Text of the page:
June is Upcycled Food Month, a time to celebrate innovative ways to reduce waste and promote sustainability. At 412 Food Rescue’s Good Food Project, we embrace this concept by transforming surplus food into transportable, reheatable meals for those in need.

What is Upcycling

In a 2020 article, researchers from Drexel University published a clear definition of “upcycling” as definitively adding value beyond recycling a material: for surplus food, “upcycling would be to take that food and divert it from compost [or landfills] to a more valuable product.”

“Upcycled foods use ingredients that otherwise would not have gone to human consumption, are procured and produced using verifiable supply chains, and have a positive impact on the environment.”

Why Upcycle at 412 Food Rescue

While the vast majority of the food 412 Food Rescue transports is ready to be consumed or to be split up for manageable pantry stocking, some items require preparation due to the sheer quantity donated or how difficult it would be to place. In order to lower barriers to access for our nonprofit partners and the communities they serve – as well as to make sure we’re capturing as much surplus food as we can – we send these items to the Good Food Project, where Chef Alexa Waugh and her team prepare and package nutritious meals made entirely from rescued food. 

Just like the Food Network’s hit show “Chopped”, where contestants are given a mystery basket of ingredients and asked to create dishes from them on the spot, the Chef Alexa must operate in a similar fashion – 5 days a week. 

Each week, the Good Food Project receives new deliveries from within our network of food donors, and Chef Alexa must act quickly to incorporate these ingredients into her meal plans. She and a team of volunteers prepare, assemble, package and freeze the completed meals daily. Her record is an impressive 400 meals in one day!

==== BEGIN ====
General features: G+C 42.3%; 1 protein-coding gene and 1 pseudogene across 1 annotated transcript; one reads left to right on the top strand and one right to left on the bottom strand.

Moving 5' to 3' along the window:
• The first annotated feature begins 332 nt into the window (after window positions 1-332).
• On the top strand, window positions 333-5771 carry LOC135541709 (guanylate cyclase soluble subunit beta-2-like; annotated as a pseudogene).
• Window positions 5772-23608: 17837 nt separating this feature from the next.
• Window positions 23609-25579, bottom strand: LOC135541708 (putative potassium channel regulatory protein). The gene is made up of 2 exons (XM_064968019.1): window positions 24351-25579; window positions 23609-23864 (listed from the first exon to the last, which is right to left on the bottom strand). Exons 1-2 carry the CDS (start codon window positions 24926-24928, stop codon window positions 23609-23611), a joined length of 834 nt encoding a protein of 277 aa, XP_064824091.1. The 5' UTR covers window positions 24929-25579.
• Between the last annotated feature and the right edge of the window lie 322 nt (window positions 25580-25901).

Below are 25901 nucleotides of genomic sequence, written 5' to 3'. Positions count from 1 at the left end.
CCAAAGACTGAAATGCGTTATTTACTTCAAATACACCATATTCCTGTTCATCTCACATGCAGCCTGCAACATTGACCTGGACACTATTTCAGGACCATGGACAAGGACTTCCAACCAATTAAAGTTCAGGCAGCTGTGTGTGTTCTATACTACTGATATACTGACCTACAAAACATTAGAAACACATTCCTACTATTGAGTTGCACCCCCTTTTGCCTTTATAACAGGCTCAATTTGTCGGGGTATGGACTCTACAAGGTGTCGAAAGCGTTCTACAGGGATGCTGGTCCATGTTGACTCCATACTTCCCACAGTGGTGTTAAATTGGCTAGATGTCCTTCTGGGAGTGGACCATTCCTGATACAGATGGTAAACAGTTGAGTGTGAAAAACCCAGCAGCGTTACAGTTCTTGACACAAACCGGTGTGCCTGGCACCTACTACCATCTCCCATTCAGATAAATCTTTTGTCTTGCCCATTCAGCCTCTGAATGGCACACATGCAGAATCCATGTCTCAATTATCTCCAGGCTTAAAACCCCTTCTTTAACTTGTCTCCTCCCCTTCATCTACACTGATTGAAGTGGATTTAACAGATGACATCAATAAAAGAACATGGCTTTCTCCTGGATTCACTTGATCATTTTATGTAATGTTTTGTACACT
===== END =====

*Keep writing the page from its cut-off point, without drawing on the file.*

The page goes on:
Individually packaging these meals plays a large role in mitigating food waste and food insecurity in our Pittsburgh community:

  • These bulk donations of food are difficult for nonprofit organizations to accept and distribute to the populations they serve, and would otherwise go to waste;
  • The meals provide quick, easy, and nutritious home-cooked meals that can be reheated for those with busy schedules;
  • Freezing these meals extends the shelf life of these foods from 5 days to 9 months. 

This simple but effective method of bulk-preparing meals, packaging, and freezing them ensures that more food feeds people rather than ending up in landfills.

Get Involved

We invite you to join our volunteer team at the Good Food Project Kitchen and experience the rewarding process of upcycling firsthand. Together, we can make a difference in our community by turning surplus food into valuable meals.

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